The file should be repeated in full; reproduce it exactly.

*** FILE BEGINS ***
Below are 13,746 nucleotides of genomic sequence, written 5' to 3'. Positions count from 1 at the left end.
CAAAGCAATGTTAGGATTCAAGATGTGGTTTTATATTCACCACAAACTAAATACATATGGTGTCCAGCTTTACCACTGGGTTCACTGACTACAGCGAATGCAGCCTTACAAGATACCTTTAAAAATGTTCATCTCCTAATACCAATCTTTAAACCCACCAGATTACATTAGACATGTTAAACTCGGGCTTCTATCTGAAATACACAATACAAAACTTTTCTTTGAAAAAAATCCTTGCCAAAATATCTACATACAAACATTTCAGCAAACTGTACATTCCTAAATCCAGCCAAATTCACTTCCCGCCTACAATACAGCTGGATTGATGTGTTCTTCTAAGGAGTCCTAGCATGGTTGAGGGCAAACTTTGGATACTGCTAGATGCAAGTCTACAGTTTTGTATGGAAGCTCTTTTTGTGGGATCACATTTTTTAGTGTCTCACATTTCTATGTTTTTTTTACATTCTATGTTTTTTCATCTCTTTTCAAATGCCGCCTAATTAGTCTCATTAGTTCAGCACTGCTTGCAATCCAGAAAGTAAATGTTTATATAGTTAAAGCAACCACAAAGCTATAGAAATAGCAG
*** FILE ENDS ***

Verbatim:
Below are 13,746 nucleotides of genomic sequence, written 5' to 3'. Positions count from 1 at the left end.
CAAAGCAATGTTAGGATTCAAGATGTGGTTTTATATTCACCACAAACTAAATACATATGGTGTCCAGCTTTACCACTGGGTTCACTGACTACAGCGAATGCAGCCTTACAAGATACCTTTAAAAATGTTCATCTCCTAATACCAATCTTTAAACCCACCAGATTACATTAGACATGTTAAACTCGGGCTTCTATCTGAAATACACAATACAAAACTTTTCTTTGAAAAAAATCCTTGCCAAAATATCTACATACAAACATTTCAGCAAACTGTACATTCCTAAATCCAGCCAAATTCACTTCCCGCCTACAATACAGCTGGATTGATGTGTTCTTCTAAGGAGTCCTAGCATGGTTGAGGGCAAACTTTGGATACTGCTAGATGCAAGTCTACAGTTTTGTATGGAAGCTCTTTTTGTGGGATCACATTTTTTAGTGTCTCACATTTCTATGTTTTTTTTACATTCTATGTTTTTTCATCTCTTTTCAAATGCCGCCTAATTAGTCTCATTAGTTCAGCACTGCTTGCAATCCAGAAAGTAAATGTTTATATAGTTAAAGCAACCACAAAGCTATAGAAATAGCAG